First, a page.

Ghillie – a shoe with distinctive loops and cross-lacing.
Spring is nearly here, time to get your ghillies on.
Why? A marvellous synthesis of function and fashion; ghillies are comfortable, feminine, balletic (but far from flimsy) and they look great with skirts and trousers.
And more than just another pair of shoes; they’ve huge heritage and flair:
Throughout the 15th and 16th centuries there was a massive ‘land-grab’ of sorts across Scotland and the northern borders – traditional holdings, feudal territories and regal estates splintered and fell to opportunistic robber barons and warlords. And so developed the clan system, to protect their wins and spoils. Life was defined by honour and bravery and lived on the move – through bogs and rivers and bracken and heather, scaling the highlands or scrambling the lowlands.
To go with the tartan kilt that determined the man’s clan, a shoe was needed with form and function. And so came the ghillie. Early versions were made of deerskin; cut and shaped to the foot, pierced with holes and then laced.
This practical design proved long-lasting on treks across rivers, creeks and marshes. The holes let water out – so the wearer avoided problems like trenchfoot. They were also tongueless so they would dry more quickly. And the long laces, wrapped and tied around the ankle, prevented the shoes from coming off when being pulled through the mud.
and Highland Flings:
After the battle, came the celebrations and likely borne was the Highland Fling. A vigorous dance requiring delicate balance and precision; it’s history is a heady mix of folklore, cultural influences and need for national identity. Performed in 4/4 time, it consists of a series of intricate steps performed on one spot. Especially the light step- in which the dancer hops on one foot while moving the other foot in front of and behind the calf.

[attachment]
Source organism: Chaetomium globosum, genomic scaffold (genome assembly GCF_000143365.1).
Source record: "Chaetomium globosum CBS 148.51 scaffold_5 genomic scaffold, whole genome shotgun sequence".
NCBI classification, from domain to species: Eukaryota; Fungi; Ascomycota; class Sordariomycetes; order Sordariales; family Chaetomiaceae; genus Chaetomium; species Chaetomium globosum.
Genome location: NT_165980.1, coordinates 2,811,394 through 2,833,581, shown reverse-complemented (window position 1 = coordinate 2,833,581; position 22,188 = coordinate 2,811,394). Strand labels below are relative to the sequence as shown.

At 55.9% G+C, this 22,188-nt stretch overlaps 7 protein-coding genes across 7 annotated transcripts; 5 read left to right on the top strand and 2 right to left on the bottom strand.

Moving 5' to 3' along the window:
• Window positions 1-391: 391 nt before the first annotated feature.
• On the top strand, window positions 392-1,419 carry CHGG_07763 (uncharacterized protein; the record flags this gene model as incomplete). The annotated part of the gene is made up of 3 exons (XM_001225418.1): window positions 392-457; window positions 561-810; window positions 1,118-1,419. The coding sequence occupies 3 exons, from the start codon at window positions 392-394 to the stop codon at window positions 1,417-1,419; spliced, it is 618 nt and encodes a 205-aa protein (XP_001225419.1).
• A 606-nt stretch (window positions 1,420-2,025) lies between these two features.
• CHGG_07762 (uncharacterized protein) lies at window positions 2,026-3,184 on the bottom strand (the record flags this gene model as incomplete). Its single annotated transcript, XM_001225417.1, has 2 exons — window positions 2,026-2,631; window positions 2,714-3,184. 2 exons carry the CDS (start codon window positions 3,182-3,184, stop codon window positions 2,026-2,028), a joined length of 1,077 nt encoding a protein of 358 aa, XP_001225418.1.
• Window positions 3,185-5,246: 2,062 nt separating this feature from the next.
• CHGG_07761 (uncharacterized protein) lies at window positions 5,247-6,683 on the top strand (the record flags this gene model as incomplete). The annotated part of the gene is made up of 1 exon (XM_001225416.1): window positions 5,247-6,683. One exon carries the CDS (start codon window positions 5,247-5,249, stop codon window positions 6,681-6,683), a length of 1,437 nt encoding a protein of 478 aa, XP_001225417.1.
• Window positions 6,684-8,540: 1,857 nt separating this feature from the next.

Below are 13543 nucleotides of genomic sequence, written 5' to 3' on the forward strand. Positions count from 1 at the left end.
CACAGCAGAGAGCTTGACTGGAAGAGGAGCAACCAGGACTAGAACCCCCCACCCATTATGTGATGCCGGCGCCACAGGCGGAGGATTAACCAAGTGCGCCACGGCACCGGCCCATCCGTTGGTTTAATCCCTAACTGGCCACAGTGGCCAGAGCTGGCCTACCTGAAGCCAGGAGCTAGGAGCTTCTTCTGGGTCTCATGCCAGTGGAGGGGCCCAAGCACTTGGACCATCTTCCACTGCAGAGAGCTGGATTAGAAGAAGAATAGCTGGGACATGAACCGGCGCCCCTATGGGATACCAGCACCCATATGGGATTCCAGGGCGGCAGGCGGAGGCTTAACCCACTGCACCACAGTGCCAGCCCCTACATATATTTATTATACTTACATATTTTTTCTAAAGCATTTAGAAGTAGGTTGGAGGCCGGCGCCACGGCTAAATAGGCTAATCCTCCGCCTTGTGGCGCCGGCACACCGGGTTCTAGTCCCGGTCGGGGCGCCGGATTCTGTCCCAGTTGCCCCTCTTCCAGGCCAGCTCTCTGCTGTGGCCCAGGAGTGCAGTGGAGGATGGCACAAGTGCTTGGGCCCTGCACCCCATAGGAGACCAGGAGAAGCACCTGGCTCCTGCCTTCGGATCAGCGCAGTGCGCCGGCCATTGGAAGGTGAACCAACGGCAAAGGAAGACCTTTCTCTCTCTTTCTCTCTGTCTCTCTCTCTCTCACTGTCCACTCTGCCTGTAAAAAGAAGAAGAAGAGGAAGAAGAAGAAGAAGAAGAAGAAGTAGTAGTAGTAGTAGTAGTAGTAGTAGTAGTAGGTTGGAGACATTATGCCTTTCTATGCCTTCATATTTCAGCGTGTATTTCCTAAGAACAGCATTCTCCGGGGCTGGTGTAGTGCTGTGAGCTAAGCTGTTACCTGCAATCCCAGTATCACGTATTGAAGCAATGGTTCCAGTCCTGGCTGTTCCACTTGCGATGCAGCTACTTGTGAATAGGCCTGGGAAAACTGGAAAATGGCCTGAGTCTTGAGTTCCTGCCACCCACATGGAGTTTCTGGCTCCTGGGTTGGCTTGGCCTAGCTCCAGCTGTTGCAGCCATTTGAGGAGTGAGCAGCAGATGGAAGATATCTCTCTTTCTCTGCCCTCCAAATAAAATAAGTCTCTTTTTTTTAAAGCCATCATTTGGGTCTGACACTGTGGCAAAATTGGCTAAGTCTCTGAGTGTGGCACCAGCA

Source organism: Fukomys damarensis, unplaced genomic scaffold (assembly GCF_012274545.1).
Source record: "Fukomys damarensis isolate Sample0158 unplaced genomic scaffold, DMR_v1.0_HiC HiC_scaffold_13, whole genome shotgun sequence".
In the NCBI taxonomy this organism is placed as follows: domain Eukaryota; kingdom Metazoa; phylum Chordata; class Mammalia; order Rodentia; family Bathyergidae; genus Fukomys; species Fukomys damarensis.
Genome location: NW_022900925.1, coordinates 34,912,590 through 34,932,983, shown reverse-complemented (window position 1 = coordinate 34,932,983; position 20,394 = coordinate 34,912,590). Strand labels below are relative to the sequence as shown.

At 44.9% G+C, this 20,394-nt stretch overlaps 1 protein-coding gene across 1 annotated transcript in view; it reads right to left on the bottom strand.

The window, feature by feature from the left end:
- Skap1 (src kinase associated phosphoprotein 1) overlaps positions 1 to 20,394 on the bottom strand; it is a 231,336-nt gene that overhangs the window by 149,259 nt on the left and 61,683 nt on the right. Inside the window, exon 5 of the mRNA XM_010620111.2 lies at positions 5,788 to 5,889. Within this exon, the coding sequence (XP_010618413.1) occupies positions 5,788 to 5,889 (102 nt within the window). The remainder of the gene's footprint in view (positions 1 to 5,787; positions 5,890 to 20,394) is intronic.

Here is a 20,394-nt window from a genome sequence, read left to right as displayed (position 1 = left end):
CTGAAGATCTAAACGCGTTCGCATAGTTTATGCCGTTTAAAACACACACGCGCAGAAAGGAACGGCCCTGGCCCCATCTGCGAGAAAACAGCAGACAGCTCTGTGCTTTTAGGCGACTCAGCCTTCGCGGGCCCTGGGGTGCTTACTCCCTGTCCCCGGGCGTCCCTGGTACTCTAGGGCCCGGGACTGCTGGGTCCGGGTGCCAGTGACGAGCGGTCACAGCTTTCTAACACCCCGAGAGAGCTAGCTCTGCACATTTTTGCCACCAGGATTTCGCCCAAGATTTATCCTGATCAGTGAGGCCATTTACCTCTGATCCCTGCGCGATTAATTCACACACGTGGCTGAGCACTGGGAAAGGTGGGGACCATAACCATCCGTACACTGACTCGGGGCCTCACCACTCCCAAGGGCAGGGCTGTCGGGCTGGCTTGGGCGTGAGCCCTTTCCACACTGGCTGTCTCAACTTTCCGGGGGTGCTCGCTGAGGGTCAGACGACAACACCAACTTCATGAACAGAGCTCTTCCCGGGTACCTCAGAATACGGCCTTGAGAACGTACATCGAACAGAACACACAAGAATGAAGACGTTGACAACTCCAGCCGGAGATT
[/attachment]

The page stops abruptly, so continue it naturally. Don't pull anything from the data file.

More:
Today the dance is regularly performed at the Highland Games held throughout Scotland. But ghillies became the preferred style of dance shoes for more practical and aesthetic reasons. The soft shoes suited the ballet-type steps and had the strength for vigorous dancing as well. And dancers wanted to wear something typically Scottish, and so continued the shoe style of their forebears.
and then Fashion Item – from the 20th century on, ghillies have been a footwear statement for all types of wearers;
1930s Posh Ghillies: Favoured by The Bloomsbury set, the social group who liked to think of themselves as hard-working, free-thinking and gifted intellectuals; epitomized by best-selling novelists Virginia Woolf and Nancy Mitford, the modernist painters Vanessa Bell and Nina Hamnett, and ballerina Anna Pavlova. Along with the unravelling of social propriety amongst the upper middle classes and the formal etiquette of dress, they often wore ghillie shoes.
1940s Sporty Ghillies:
1990s Platform Ghillies:
The moment Model Naomi Campbell fell on the catwalk – in a pair of Vivienne Westwood 9″ shoes
Today we’ve every kind, from Sandal Ghillies
to Sneaker Ghillies:
Asymmetric Ghillie Sneakers are coming for 2017 Spring/Summer
Featured Image: Gucci A/W 2015